Scientists are investigating how pressure on water resources impacts on the Western Cape's unique 'fine bush' habitat.
South Africa's Western Cape is a hotspot of biodiversity. Most of the nearly 9000 plant species found in its Cape Floristic Region exist nowhere else on earth. One of the region's most important habitats is the fynbos, meaning 'fine bush' in Afrikaans.
Rapid population growth and economic development are placing increasing demands upon water resources in the Western Cape, and there are now plans to take more water from the sandstone aquifers underlying important fynbos habitats. Very little is known about how this might affect the Cape flora, but the scientists' research has shown that soil moisture levels are crucial to the diversity of the habitat.
A team from The Open University is working in cooperation with the South African National Biodiversity Institute (SANBI) – Kirstenbosch; Cape Nature; and South African National Parks; to try and understand the ecohydrology of the fynbos.
The project is also providing training for field rangers, most of whom belong to historically disadvantaged groups.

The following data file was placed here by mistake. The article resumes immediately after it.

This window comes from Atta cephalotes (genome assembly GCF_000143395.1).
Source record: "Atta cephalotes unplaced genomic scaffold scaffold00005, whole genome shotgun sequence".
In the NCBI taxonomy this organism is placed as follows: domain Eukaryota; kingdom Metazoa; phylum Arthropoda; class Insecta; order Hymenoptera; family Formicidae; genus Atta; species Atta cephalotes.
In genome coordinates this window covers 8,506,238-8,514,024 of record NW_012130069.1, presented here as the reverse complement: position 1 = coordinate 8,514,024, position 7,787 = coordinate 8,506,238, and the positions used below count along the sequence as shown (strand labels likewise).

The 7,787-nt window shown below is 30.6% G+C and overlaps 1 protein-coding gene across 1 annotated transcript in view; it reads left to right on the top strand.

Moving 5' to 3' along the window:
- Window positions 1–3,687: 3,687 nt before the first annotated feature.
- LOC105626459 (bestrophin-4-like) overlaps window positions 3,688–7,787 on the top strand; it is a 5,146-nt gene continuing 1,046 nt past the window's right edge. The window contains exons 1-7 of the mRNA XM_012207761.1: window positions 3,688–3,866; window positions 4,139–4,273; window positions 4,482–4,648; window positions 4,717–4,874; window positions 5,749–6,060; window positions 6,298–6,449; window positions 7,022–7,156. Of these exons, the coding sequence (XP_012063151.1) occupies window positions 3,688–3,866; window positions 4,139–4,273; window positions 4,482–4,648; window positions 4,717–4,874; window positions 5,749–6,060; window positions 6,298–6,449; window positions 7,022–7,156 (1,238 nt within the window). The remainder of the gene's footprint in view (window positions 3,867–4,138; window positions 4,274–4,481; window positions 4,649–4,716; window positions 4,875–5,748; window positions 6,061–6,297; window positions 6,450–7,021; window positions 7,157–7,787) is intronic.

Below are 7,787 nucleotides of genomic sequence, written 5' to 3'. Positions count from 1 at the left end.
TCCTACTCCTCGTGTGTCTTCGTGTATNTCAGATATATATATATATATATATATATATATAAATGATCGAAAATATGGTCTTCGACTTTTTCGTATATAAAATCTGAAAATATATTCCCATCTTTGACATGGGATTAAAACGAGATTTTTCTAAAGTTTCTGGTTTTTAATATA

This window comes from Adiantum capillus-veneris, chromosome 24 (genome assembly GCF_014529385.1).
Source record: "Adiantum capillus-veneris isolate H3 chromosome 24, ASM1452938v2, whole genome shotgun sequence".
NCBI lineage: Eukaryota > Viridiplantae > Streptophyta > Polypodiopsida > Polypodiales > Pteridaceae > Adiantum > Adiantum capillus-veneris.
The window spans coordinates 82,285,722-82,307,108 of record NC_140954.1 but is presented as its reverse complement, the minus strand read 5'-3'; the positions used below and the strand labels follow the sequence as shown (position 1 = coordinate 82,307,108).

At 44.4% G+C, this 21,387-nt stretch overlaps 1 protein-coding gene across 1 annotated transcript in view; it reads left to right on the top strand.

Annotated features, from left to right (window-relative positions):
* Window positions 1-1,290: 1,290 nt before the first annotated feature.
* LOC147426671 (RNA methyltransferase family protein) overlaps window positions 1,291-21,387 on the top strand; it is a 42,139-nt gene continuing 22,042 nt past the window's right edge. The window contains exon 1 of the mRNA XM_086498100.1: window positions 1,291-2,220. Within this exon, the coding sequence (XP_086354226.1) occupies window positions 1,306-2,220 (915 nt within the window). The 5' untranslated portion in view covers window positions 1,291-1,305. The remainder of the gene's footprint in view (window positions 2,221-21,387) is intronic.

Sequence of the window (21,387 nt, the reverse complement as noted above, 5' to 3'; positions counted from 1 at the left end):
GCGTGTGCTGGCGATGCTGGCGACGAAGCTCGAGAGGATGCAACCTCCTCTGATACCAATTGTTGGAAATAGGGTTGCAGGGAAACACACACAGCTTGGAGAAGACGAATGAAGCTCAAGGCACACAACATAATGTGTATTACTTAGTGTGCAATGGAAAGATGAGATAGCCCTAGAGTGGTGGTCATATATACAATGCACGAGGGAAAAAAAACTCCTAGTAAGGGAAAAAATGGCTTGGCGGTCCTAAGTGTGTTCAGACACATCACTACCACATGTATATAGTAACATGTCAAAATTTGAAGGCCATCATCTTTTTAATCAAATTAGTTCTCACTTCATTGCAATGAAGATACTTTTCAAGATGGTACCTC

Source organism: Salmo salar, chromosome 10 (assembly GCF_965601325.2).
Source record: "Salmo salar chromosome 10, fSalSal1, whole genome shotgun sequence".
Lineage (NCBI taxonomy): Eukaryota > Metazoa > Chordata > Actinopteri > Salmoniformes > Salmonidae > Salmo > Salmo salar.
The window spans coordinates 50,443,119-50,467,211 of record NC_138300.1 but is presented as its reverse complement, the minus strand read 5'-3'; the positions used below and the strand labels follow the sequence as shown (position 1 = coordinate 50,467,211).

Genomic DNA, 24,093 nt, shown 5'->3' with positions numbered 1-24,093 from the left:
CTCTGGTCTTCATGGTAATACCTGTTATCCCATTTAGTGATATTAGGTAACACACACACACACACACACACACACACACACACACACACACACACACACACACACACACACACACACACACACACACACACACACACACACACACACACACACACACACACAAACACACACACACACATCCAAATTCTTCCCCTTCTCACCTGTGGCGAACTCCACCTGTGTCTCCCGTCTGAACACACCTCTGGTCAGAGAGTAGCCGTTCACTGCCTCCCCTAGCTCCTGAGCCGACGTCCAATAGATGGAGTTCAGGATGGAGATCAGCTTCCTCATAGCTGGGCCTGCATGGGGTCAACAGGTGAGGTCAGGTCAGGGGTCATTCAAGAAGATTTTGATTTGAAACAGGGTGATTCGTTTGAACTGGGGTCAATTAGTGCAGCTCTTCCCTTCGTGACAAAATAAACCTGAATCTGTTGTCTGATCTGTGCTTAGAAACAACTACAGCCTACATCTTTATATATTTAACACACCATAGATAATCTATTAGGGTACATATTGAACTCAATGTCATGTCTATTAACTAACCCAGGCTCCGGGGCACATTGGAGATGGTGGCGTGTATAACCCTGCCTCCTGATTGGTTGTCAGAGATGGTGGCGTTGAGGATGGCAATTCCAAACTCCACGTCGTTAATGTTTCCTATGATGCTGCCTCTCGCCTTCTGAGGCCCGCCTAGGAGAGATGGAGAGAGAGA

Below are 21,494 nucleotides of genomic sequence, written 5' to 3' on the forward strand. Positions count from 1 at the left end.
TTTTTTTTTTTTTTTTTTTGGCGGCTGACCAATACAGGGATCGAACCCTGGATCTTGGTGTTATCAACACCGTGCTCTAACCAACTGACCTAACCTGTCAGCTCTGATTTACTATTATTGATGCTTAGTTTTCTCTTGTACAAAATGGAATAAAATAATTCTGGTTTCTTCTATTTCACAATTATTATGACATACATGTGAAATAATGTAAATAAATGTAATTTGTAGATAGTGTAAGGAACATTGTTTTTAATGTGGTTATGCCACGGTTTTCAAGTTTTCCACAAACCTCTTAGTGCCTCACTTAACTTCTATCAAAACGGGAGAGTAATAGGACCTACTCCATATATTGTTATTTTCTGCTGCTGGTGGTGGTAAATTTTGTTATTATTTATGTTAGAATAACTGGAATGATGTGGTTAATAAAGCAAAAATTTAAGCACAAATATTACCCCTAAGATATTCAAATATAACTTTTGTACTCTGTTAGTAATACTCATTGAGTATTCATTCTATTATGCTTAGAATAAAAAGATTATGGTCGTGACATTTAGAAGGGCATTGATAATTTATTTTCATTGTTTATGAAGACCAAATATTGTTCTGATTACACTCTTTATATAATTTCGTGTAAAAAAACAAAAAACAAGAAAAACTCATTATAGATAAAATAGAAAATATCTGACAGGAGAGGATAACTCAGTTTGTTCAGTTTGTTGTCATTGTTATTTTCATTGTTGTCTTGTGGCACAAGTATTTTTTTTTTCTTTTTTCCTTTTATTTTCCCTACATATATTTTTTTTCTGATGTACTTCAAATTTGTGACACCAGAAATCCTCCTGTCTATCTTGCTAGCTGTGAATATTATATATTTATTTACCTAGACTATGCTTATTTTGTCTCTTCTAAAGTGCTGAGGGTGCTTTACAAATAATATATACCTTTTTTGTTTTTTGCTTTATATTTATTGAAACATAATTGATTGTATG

So far 10 research sites have been established, where the potential impact of changes in water levels can be monitored. The results of their research will be disseminated to those involved in managing the fynbos, and it is intended to incorporate the research results into impact assessments and conservation management plans.
The fynbos project is also providing training for Cape Nature's field rangers, most of whom belong to historically disadvantaged groups. This helps them advance their careers, and also increases local capacity, by transferring skills and knowledge from the UK to South Africa.
The fynbos conservation project was launched with a grant from the Leverhulme Trust and is currently funded by the Darwin Initiative operated by the UK government's Department for Environment, Food and Rural Affairs. Possibilities to extend the funding are being sought.
To find out more go to the Fynbos website.